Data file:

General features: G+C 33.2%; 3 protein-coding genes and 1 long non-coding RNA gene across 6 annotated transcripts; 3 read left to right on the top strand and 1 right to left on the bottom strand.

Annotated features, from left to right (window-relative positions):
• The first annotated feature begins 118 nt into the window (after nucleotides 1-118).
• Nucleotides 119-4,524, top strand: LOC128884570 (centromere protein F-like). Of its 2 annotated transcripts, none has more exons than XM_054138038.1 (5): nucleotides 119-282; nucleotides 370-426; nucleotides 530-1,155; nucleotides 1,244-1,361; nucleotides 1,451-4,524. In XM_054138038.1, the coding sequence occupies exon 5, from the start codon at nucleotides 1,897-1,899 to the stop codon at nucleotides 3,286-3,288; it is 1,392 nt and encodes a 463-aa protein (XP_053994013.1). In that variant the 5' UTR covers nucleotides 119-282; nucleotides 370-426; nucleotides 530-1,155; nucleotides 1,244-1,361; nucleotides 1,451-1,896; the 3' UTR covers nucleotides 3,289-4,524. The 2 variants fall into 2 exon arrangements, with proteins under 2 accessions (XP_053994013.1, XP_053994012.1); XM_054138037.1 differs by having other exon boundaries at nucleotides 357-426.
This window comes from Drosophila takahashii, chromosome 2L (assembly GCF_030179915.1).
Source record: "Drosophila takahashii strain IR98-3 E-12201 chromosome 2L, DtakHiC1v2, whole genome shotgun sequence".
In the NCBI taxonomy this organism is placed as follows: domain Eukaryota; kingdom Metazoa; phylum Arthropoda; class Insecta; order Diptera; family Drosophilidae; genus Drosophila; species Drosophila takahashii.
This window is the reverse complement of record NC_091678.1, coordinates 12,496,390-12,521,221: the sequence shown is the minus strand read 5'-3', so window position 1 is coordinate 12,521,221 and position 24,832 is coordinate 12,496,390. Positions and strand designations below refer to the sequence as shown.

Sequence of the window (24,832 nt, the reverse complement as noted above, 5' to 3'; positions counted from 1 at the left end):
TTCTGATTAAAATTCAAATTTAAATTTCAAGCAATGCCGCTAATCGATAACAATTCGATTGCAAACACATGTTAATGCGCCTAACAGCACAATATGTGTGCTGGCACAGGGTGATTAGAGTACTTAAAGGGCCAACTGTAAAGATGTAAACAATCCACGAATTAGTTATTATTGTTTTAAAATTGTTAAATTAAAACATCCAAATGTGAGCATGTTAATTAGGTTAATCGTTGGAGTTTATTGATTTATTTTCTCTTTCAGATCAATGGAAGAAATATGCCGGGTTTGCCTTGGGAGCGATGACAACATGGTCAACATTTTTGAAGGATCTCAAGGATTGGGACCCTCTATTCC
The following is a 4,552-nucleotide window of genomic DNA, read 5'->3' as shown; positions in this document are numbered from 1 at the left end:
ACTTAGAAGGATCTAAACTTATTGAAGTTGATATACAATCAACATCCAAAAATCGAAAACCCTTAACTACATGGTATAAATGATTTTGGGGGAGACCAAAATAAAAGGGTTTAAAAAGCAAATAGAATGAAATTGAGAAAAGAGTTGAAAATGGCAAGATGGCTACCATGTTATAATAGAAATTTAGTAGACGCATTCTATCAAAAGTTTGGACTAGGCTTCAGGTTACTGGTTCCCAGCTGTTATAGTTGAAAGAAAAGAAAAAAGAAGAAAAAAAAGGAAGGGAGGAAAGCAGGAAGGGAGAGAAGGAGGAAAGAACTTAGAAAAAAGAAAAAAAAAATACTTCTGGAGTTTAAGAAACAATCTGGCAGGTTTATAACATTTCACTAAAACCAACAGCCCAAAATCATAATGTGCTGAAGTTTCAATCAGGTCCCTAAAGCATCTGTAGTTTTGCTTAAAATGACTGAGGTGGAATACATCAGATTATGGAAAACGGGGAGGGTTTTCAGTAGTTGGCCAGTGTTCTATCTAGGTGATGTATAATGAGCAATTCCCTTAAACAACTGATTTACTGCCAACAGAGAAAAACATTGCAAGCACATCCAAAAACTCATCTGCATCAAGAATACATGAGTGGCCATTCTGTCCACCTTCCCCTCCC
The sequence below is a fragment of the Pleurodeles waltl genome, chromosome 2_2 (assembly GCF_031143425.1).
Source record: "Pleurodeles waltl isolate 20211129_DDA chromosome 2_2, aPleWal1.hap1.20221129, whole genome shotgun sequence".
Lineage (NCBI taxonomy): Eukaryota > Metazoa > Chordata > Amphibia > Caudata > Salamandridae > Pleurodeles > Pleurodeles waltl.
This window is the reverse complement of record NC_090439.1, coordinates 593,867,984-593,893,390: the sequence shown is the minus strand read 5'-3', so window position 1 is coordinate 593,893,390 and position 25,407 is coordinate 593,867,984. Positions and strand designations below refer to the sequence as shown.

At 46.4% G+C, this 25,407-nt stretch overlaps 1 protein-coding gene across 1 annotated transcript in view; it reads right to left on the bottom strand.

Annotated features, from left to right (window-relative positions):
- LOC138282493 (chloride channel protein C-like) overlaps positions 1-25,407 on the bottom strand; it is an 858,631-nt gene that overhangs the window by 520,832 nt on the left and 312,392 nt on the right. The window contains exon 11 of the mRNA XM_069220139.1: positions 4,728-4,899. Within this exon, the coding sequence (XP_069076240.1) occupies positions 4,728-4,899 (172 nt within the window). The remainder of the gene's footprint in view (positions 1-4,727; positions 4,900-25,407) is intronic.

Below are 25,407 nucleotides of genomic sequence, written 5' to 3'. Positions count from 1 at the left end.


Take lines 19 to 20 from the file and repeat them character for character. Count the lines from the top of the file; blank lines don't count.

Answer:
- LOC138282493 (chloride channel protein C-like) overlaps positions 1-25,407 on the bottom strand; it is an 858,631-nt gene that overhangs the window by 520,832 nt on the left and 312,392 nt on the right. The window contains exon 11 of the mRNA XM_069220139.1: positions 4,728-4,899. Within this exon, the coding sequence (XP_069076240.1) occupies positions 4,728-4,899 (172 nt within the window). The remainder of the gene's footprint in view (positions 1-4,727; positions 4,900-25,407) is intronic.

Below are 25,407 nucleotides of genomic sequence, written 5' to 3'. Positions count from 1 at the left end.